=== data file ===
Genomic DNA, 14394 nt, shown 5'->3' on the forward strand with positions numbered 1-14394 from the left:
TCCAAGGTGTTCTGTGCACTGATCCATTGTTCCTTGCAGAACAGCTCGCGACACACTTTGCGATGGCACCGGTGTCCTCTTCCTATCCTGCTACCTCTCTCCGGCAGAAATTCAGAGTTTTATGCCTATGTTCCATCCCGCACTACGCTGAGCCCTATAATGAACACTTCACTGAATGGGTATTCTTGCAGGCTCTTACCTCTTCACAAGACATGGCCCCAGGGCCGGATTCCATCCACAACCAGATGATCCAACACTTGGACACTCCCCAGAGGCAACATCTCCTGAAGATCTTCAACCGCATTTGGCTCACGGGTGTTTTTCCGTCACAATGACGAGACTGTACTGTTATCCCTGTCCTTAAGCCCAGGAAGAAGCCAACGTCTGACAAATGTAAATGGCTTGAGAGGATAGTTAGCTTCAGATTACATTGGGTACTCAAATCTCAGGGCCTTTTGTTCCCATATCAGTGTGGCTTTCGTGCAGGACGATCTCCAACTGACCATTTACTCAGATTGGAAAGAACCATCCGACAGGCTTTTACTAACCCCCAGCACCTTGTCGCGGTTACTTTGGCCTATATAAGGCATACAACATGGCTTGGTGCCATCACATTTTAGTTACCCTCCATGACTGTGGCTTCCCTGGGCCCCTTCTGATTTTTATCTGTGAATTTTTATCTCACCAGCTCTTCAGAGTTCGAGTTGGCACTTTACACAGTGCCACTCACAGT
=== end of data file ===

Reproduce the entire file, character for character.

Genomic DNA, 14394 nt, shown 5'->3' on the forward strand with positions numbered 1-14394 from the left:
TCCAAGGTGTTCTGTGCACTGATCCATTGTTCCTTGCAGAACAGCTCGCGACACACTTTGCGATGGCACCGGTGTCCTCTTCCTATCCTGCTACCTCTCTCCGGCAGAAATTCAGAGTTTTATGCCTATGTTCCATCCCGCACTACGCTGAGCCCTATAATGAACACTTCACTGAATGGGTATTCTTGCAGGCTCTTACCTCTTCACAAGACATGGCCCCAGGGCCGGATTCCATCCACAACCAGATGATCCAACACTTGGACACTCCCCAGAGGCAACATCTCCTGAAGATCTTCAACCGCATTTGGCTCACGGGTGTTTTTCCGTCACAATGACGAGACTGTACTGTTATCCCTGTCCTTAAGCCCAGGAAGAAGCCAACGTCTGACAAATGTAAATGGCTTGAGAGGATAGTTAGCTTCAGATTACATTGGGTACTCAAATCTCAGGGCCTTTTGTTCCCATATCAGTGTGGCTTTCGTGCAGGACGATCTCCAACTGACCATTTACTCAGATTGGAAAGAACCATCCGACAGGCTTTTACTAACCCCCAGCACCTTGTCGCGGTTACTTTGGCCTATATAAGGCATACAACATGGCTTGGTGCCATCACATTTTAGTTACCCTCCATGACTGTGGCTTCCCTGGGCCCCTTCTGATTTTTATCTGTGAATTTTTATCTCACCAGCTCTTCAGAGTTCGAGTTGGCACTTTACACAGTGCCACTCACAGT